Avoid elaborate container types

It is usually not much help to construct arrays like the following:

a = Array(Union(Int,String,Tuple,Array), n)

In this case cell(n) is better. It is also more helpful to the compiler to annotate specific uses (e.g. a[i]::Int) than to try to pack many alternatives into one type.

使用和 Julia base/ 相同的命名传统

  • 模块和类型名称以大写开头, 并且使用驼峰形式: module SparseMatrix, immutable UnitRange.
  • 函数名称使用小写 (maximum, convert). 在容易读懂的情况下把几 个单词连在一起写 (isequal, haskey). 在必要的情况下, 使用下划 线作为单词的分隔符. 下划线也可以用来表示多个概念的组合 (remotecall_fetch 相比 remotecall(fetch(...)) 是一种更有效的 实现), 或者是为了区分 (sum_kbn). 简洁是提倡的, 但是要避免缩写 (indexin 而不是 indxin) 因为很难记住某些单词是否缩写或者怎么 缩写的.

如果一个函数需要多个单词来描述, 想一下这个函数是否包含了多个概念, 这样 的情况下最好分拆成多个部分.

不要滥用 try-catch

It is better to avoid errors than to rely on catching them.


Julia doesn’t require parens around conditions in if and while. Write:

if a == b

instead of:

if (a == b)

不要滥用 ...

Splicing function arguments can be addictive. Instead of [a..., b...], use simply [a, b], which already concatenates arrays. collect(a) is better than [a...], but since a is already iterable it is often even better to leave it alone, and not convert it to an array.

Don’t use unnecessary static parameters

A function signature:

foo{T<:Real}(x::T) = ...

should be written as:

foo(x::Real) = ...

instead, especially if T is not used in the function body. Even if T is used, it can be replaced with typeof(x) if convenient. There is no performance difference. Note that this is not a general caution against static parameters, just against uses where they are not needed.

Note also that container types, specifically may need type parameters in function calls. See the FAQ 如何声明“抽象容器类型”的域 for more information.

Avoid confusion about whether something is an instance or a type

Sets of definitions like the following are confusing:

foo(::Type{MyType}) = ...
foo(::MyType) = foo(MyType)

Decide whether the concept in question will be written as MyType or MyType(), and stick to it.

The preferred style is to use instances by default, and only add methods involving Type{MyType} later if they become necessary to solve some problem.

If a type is effectively an enumeration, it should be defined as a single (ideally immutable) type, with the enumeration values being instances of it. Constructors and conversions can check whether values are valid. This design is preferred over making the enumeration an abstract type, with the “values” as subtypes.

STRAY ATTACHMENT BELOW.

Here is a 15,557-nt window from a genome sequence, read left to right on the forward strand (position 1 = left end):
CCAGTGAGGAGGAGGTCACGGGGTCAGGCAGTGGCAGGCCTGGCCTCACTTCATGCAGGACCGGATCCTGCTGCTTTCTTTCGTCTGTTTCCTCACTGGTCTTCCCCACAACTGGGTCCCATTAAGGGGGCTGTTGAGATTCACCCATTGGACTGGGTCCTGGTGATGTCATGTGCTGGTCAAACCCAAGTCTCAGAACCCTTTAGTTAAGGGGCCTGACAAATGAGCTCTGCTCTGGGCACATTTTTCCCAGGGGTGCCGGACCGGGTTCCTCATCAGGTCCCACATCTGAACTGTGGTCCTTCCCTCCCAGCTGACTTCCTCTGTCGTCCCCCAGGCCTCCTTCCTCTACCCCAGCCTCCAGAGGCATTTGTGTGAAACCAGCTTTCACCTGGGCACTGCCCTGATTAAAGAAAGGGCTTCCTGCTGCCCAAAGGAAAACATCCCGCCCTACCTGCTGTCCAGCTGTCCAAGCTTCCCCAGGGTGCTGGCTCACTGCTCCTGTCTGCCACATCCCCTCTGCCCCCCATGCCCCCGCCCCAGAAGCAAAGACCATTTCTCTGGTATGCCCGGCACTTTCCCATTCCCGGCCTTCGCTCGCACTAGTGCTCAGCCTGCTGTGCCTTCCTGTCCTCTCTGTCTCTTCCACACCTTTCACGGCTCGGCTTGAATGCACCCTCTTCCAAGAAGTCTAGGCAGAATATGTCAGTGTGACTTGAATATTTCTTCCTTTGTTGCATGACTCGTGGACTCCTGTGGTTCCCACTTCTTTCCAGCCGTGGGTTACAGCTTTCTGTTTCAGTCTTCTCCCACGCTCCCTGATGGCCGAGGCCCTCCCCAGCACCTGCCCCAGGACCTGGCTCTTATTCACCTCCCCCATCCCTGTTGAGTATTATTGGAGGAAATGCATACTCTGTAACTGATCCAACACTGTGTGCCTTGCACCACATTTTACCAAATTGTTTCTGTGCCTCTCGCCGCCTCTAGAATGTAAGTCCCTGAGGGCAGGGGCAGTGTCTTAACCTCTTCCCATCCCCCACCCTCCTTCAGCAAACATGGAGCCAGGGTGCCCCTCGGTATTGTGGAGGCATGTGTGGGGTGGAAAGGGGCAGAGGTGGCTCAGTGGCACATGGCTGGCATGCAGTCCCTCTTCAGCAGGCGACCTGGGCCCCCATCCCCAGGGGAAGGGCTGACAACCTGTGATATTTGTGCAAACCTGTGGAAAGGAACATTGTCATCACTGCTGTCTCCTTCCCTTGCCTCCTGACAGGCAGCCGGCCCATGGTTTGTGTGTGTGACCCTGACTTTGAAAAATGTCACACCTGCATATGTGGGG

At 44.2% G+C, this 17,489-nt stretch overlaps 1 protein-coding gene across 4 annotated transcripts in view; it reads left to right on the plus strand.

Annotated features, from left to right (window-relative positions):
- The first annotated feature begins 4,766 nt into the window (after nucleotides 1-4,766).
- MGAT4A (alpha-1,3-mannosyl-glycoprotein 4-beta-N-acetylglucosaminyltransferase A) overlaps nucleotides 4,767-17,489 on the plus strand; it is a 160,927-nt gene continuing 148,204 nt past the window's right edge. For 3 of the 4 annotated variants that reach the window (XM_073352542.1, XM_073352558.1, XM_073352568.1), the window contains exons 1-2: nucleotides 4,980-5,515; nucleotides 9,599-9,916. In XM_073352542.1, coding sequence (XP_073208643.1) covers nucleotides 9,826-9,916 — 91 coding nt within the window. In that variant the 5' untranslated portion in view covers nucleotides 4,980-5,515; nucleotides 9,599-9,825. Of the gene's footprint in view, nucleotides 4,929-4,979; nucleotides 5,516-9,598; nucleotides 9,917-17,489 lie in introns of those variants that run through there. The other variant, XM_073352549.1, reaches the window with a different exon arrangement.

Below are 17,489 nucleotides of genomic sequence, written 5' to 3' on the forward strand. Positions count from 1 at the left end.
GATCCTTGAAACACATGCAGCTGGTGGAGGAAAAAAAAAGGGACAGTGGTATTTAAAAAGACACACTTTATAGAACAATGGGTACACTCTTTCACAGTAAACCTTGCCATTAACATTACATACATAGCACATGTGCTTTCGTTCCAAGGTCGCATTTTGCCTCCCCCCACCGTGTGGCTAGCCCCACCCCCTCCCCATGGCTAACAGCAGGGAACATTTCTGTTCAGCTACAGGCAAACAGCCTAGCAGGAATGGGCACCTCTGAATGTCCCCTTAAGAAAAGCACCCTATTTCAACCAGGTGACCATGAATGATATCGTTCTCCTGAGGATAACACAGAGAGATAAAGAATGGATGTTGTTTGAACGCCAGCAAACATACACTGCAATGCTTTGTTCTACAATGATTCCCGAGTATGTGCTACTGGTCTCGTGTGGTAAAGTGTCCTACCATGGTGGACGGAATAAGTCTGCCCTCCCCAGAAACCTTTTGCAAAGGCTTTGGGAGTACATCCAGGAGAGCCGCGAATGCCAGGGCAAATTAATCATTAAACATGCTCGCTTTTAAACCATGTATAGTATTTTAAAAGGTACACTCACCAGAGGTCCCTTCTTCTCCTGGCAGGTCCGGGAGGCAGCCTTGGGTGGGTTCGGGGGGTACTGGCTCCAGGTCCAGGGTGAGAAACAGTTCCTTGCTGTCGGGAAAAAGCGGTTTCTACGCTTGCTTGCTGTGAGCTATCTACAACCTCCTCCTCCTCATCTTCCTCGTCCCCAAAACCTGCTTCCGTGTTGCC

不要滥用 macros

Be aware of when a macro could really be a function instead.

Calling eval inside a macro is a particularly dangerous warning sign; it means the macro will only work when called at the top level. If such a macro is written as a function instead, it will naturally have access to the run-time values it needs.

Don’t expose unsafe operations at the interface level

If you have a type that uses a native pointer:

type NativeType

don’t write definitions like the following:

getindex(x::NativeType, i) = unsafe_load(x.p, i)

The problem is that users of this type can write x[i] without realizing that the operation is unsafe, and then be susceptible to memory bugs.

Such a function should either check the operation to ensure it is safe, or have unsafe somewhere in its name to alert callers.

Don’t overload methods of base container types

It is possible to write definitions like the following:

show(io::IO, v::Vector{MyType}) = ...

This would provide custom showing of vectors with a specific new element type. While tempting, this should be avoided. The trouble is that users will expect a well-known type like Vector to behave in a certain way, and overly customizing its behavior can make it harder to work with.

Be careful with type equality

You generally want to use isa and <: (issubtype) for testing types, not ==. Checking types for exact equality typically only makes sense when comparing to a known concrete type (e.g. T == Float64), or if you really, really know what you’re doing.

不要写 x->f(x)

高阶函数经常被用作匿名函数来调用,虽然这样很方便,但是尽量少这么写。例如,尽量把 map(x->f(x), a) 写成 map(f, a)